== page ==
Whether you can tumble a geode depends on its size relative to the size of your tumbler and also whether you have already cracked it open or not. Geodes are vaguely spherical or egg-shaped hollow rocks in which masses of mineral matter, including crystals, may be hidden. They look just like ordinary rock from the outside, but when you break them open, there are sometimes beautiful gemstones inside.
You can tumble a geode, but the results may not always be to your liking. If the geode is already in pieces, the inner crystals may be ground off, leaving only the greyish banded quartz rind. Even if the crystals don’t disappear, getting the tumbler’s sand and grit out of them would be impossible.
Many geodes are the size of a basketball or larger and may not fit into a hobbyist’s tumbler. There may not be much point in polishing a geode whole because the ‘rind’ may not take a polish well and may consist of rock that is not particularly attractive. The magic of geodes typically lies inside them, where perfectly smooth and shiny crystals are already formed.
Using A Tumbler To Polish Geodes
If you want to try tumbling a geode, clean it well first and ascertain whether it is made of soft or hard rock. Soft rock, like the limestone that coats many geodes, can disintegrate easily in a tumbler. Limestone is basically calcium carbonate and does not polish well. Some agate or chalcedony geodes with thick rinds may be tumbled with a measure of success.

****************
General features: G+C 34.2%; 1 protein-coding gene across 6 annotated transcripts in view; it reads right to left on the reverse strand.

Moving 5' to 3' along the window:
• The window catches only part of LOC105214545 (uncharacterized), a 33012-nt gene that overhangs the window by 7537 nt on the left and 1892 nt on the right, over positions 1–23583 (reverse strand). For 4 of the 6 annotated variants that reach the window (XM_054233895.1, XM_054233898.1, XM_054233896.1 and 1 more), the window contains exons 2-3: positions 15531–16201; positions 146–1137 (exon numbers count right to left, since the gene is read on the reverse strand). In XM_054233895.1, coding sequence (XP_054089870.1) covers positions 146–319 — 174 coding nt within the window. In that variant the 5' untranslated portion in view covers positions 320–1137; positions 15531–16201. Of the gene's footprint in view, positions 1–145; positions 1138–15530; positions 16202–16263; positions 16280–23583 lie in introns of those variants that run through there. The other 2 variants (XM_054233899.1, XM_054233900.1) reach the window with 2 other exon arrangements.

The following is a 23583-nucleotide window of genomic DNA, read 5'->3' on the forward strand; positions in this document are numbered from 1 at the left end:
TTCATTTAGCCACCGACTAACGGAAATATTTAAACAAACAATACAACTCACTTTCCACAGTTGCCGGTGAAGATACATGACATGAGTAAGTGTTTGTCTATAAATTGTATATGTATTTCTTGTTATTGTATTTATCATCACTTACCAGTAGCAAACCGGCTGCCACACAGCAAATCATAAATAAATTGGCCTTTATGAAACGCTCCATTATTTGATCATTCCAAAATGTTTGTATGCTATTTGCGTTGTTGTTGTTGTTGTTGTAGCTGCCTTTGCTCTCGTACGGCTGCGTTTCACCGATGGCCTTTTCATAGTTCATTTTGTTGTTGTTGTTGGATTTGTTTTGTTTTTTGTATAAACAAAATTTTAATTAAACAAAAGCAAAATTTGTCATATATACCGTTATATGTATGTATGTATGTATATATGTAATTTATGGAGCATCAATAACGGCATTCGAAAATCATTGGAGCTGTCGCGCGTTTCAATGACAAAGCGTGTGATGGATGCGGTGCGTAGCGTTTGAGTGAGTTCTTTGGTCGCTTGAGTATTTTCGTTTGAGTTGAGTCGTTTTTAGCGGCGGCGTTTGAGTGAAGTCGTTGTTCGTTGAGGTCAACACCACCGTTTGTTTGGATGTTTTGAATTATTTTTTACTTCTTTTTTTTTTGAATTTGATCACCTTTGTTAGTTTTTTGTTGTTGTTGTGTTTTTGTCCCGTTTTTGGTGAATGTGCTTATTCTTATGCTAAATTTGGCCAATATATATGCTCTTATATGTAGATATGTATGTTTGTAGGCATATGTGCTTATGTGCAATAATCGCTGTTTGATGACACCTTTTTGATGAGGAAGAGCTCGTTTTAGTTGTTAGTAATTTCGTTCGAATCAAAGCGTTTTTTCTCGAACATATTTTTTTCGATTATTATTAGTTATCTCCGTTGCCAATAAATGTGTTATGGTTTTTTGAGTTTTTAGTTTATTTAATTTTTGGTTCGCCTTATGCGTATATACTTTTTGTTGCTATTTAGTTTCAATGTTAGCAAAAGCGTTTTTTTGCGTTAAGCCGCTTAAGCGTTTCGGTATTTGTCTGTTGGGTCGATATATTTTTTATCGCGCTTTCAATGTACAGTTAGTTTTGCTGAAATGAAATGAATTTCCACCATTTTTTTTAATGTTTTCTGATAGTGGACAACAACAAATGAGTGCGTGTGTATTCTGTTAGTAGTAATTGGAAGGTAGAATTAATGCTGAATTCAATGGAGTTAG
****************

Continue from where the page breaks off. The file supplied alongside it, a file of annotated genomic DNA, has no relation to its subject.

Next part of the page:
You should not tumble rocks with varying hardness together. Scrutinize the geode for any cracks and fault lines in its surface. If it has too many, or they look a bit deep, don’t put it in the tumbler. Over polishing a geode can lead to a loss of detail on its surface. Some geodes are packed with crystals, while others only have a crystal lining.
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Many geodes have clear quartz crystals, while others have amethyst, celestite, or calcite crystals inside. A lot of quartz geodes have concentric quartz layers of different types. Geodes may have agate, chalcedony, or jasper banding. There are many types of geodes, and it is helpful to know what kinds of rock they formed in when deciding to tumble them.
Tumbling is a long process that involves the use of various types of grits and polishing materials. It can take days or weeks to tumble rocks. Hobbyist tumblers have good quality motors that can last for years and usually have a metal frame. Non-granular rocks that are free of voids, cavities, and fractures are the most suitable for tumbling. This excludes geodes that, by definition, have voids and cavities.
Consult the manual for the tumbler to know how much water and what size grit to use. Your local mineral and gem society may have some helpful advice for polishing geodes, so be sure to check them out. They often have information or classes on lapidary, the art of cutting and polishing stone, and will also be able to tell you more about the composition of your geodes if you found them locally.
Can Geodes Be Damaged in A Tumbler?
Because they are essentially hollow rock shells, geodes tumbling with other rocks in a tumbler can crack open and may be damaged. Also, tumbling removes a significant portion of the rock. In the case of geodes, it may remove so much of it that there is hardly anything left.
Some geodes do not have as much open space inside them as others. However, since you don’t know how big the void inside a geode is until you open it, you can’t always predict whether the geode will crack or break during the tumbling process. If a geode has cracks, the polishing materials could penetrate it and corrupt the contents.